Some of the bugs carry a parasite that can cause Chagas Disease which can be potentially fatal. Mills said contracting the disease from the bug is difficult and unlikely.
“Your risk of getting West Nile Virus from a mosquito is greater and we’ve had no human cases in this area,” Mills said. “Your chance of getting Lymes Disease from a tick is greater. So it’s just such a low, low thing.”
The CDC’s website states, “It is important to note that not all triatomine bugs are infected with the parasite that causes Chagas disease. The likelihood of getting Chagas disease from a triatomine bug in the United States is low, even if the bug is infected.”
Mills said so far, no human cases of the disease have been reported in our region.
To get the disease, the bug’s feces would have to somehow be ingested by the person.
“It’s got to feed around your mouth,” Mills said. “It’s got to leave its droppings and you have to ingest the droppings. You know, rub it in or scratch or something like that. Even though that sounds maybe pretty easy, that’s a lot of steps that have to take place for a person to get that disease.”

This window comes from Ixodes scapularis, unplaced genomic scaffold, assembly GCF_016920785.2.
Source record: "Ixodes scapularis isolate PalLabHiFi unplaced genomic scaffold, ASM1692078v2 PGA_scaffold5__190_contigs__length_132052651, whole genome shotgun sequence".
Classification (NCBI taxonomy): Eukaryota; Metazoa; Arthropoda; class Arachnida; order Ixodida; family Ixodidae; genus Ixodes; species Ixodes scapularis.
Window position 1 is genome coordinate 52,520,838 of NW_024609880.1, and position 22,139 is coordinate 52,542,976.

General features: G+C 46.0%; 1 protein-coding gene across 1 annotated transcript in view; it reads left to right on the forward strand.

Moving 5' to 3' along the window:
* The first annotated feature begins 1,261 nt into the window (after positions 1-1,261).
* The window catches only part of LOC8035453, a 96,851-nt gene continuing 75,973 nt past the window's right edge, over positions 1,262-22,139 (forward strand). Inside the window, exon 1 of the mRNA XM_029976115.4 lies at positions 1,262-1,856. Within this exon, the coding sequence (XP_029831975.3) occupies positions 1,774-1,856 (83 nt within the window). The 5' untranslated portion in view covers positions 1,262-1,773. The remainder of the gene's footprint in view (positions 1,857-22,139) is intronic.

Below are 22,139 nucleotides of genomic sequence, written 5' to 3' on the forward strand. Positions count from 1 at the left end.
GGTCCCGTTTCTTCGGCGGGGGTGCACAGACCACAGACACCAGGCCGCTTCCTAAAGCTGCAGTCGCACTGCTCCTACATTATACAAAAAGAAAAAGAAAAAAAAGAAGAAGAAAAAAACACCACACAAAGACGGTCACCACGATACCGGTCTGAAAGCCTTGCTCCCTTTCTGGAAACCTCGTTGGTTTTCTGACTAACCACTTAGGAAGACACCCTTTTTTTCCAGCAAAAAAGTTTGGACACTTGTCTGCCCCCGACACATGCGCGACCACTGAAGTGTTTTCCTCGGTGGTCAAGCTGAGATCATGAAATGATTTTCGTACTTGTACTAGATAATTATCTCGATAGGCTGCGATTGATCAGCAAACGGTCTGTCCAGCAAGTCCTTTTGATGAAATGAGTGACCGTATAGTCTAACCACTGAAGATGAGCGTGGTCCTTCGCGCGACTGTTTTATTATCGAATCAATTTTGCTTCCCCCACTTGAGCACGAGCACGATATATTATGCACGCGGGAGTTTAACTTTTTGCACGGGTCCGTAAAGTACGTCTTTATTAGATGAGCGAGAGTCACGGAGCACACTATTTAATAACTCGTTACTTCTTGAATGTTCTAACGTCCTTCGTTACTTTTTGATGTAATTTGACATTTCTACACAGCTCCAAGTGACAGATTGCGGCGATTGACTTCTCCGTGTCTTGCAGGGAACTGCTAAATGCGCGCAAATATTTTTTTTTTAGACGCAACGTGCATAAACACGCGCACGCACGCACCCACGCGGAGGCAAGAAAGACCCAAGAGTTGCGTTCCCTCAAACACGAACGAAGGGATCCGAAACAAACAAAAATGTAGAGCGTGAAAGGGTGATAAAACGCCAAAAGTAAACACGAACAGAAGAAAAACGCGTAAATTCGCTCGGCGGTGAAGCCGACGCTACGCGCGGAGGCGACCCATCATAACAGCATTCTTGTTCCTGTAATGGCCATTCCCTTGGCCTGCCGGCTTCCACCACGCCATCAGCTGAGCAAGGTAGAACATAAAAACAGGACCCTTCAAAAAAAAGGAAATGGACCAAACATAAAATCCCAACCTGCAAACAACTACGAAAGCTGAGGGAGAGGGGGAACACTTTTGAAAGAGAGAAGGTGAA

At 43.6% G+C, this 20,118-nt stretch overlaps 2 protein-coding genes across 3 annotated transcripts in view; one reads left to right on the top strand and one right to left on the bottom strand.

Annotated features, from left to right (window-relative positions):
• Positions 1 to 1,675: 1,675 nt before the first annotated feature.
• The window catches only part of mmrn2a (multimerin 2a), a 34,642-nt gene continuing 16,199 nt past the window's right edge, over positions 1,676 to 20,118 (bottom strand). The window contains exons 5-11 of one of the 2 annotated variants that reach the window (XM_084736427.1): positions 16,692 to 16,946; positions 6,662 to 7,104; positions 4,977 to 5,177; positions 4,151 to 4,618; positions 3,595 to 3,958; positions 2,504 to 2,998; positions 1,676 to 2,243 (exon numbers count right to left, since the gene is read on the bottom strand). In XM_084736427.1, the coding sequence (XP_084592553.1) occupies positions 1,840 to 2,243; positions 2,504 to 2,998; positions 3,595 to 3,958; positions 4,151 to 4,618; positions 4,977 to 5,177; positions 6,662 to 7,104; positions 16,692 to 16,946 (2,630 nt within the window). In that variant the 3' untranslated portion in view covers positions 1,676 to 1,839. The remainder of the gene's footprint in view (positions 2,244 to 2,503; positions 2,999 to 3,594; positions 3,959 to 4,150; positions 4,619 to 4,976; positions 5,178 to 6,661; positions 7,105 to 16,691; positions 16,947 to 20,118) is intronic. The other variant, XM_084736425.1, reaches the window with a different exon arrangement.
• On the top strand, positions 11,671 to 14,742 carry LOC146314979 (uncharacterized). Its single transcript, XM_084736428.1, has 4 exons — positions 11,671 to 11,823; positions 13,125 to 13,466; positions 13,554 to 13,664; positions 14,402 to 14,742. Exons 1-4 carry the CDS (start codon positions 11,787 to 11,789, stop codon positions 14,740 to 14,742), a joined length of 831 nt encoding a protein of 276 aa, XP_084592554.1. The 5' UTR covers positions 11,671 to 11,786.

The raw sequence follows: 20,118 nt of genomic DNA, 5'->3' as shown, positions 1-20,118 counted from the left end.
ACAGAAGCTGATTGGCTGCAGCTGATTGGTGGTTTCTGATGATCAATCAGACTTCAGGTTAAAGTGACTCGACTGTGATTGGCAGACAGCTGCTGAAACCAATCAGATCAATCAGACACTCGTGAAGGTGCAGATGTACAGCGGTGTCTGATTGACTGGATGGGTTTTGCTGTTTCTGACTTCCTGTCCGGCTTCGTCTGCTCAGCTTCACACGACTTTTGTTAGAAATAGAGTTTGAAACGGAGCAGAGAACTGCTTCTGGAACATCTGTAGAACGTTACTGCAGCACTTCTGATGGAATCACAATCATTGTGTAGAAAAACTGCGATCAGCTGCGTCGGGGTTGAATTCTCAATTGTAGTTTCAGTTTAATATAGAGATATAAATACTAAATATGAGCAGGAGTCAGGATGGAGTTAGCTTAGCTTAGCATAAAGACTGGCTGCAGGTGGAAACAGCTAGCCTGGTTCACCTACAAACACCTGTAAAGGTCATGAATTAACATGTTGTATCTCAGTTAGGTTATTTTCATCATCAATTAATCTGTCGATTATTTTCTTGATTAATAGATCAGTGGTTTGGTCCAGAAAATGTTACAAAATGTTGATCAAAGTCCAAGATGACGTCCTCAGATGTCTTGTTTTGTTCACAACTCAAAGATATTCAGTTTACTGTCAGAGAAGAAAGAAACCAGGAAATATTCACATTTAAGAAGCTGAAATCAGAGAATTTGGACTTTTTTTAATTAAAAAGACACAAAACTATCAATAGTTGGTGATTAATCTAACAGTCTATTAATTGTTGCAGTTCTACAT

Mills said the bug is usually associated with low-income housing because of poor sanitation. He said the bugs also like to live in cracks and crevices, much like bed bugs.
If you think you’ve found one of these bugs, Mills says to follow the CDC’s instructions: Do not touch or smash the bug. This can potentially expose you to the disease if the bug is carrying it. Instead, trap the bug in a container and freeze the bug inside the closed container for 24 hours. Then, take the bug to your local extension service, a university laboratory, or your local health department.
Mills said if you call the Cabell-Huntington Health Department, someone will even come pick the bug up at your house for you.
As pictures and articles about the bugs spread on social media, Mills reminds people to go to credible sources like the CDC’s website to find out more information.
“It’s just fear of the unknown I think,” Mills said. “It’s something new, something else to scare ya.”
According to the CDC’s website, you can keep the bugs away by sealing cracks and holes in your home and having your pets sleep indoors, especially at night, to avoid carrying the bugs inside.